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The question is given below:

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I know the definition of the basis, it must be linearly independent and it must span the space, but I am stucked in applying the definition here, could anyone help me please in doing so?

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To check linear independence we have to check that every finite subset of $\{f_a\mid a\in\mathbb{R}\}$ is linearly independent. To this end let $\{a_1,\dotsc, a_n\}$ be a collection of distinct real numbers and suppose that $$ c_1f_{a_1}+\dotsb+c_nf_{a_n}=0 $$ for some $c_i\in\mathbb{R}$ where the $0$ denotes the zero function. Evaluate both sides at $a_i$ to conclude that $c_i=0$.

For spanning, note that the span of $\{f_a\mid a\in\mathbb{R}\}$ equals the set of functions $E$ that are equal to zero except at finitely many points. In particular $f(x)=x$ is not in the span and $E\ne \mathbb{R}^{\mathbb{R}}$ whence $\{f_a\mid a\in\mathbb{R}\}$ is not a basis for $\mathbb{R}^{\mathbb{R}}$ over $\mathbb{R}$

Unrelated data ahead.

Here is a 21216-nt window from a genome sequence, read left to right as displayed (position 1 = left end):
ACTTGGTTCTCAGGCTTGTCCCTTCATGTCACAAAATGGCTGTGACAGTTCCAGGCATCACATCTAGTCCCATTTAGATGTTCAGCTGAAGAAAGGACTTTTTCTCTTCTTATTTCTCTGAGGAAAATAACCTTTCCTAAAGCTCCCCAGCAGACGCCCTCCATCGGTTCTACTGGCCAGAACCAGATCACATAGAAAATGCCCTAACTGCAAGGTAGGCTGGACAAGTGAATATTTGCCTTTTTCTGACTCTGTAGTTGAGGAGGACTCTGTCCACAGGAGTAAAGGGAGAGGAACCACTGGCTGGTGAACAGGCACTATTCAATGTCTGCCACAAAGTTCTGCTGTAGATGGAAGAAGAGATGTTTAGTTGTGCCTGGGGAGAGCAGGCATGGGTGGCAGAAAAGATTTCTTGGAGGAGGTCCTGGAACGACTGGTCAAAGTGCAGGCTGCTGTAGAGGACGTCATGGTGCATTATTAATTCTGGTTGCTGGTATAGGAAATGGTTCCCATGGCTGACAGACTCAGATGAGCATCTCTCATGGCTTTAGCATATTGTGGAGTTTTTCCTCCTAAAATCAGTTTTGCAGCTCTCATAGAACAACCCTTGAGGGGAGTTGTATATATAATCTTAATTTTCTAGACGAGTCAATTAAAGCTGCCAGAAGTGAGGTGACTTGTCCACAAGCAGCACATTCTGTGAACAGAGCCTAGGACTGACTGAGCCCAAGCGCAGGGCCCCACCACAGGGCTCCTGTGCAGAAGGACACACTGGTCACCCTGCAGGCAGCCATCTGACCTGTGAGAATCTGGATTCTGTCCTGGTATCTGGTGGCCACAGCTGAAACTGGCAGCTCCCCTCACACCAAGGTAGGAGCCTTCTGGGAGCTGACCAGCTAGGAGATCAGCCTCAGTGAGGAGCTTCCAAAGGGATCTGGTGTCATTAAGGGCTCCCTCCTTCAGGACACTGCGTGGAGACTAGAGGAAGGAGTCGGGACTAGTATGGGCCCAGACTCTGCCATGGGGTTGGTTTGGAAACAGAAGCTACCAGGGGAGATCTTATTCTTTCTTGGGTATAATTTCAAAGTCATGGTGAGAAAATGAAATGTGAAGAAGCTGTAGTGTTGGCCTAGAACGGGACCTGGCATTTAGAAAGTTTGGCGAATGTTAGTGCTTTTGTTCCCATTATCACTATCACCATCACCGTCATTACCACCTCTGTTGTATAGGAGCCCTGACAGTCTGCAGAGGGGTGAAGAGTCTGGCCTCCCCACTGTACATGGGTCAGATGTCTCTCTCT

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  • $\begingroup$ Could you please include more details for the evaluation at $a_{i}$? I understand the idea but I am confused about the correct way of writing it i.e. I know that $f_{a_{1}} (a_{i})$ = 1 if i=1 and zero otherwise. $\endgroup$ – hopefully Sep 11 at 18:42
  • $\begingroup$ but how we get from $c_{1} + ... + c_{n} = 0$ that $c_{i} = 0$ for every i? $\endgroup$ – hopefully Sep 11 at 18:46
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No, it is not. It is a linearly independent set but you cannot write $f(x)=x$ as a finite linear combination of $f_a$'s.

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    $\begingroup$ @Dayton I did not say that. Linear combinations must be finite. So it doesn't span the space. $\endgroup$ – Henno Brandsma Sep 11 at 17:07
  • $\begingroup$ Sorry you are right. I have changed my vote. $\endgroup$ – Dayton Sep 11 at 17:09

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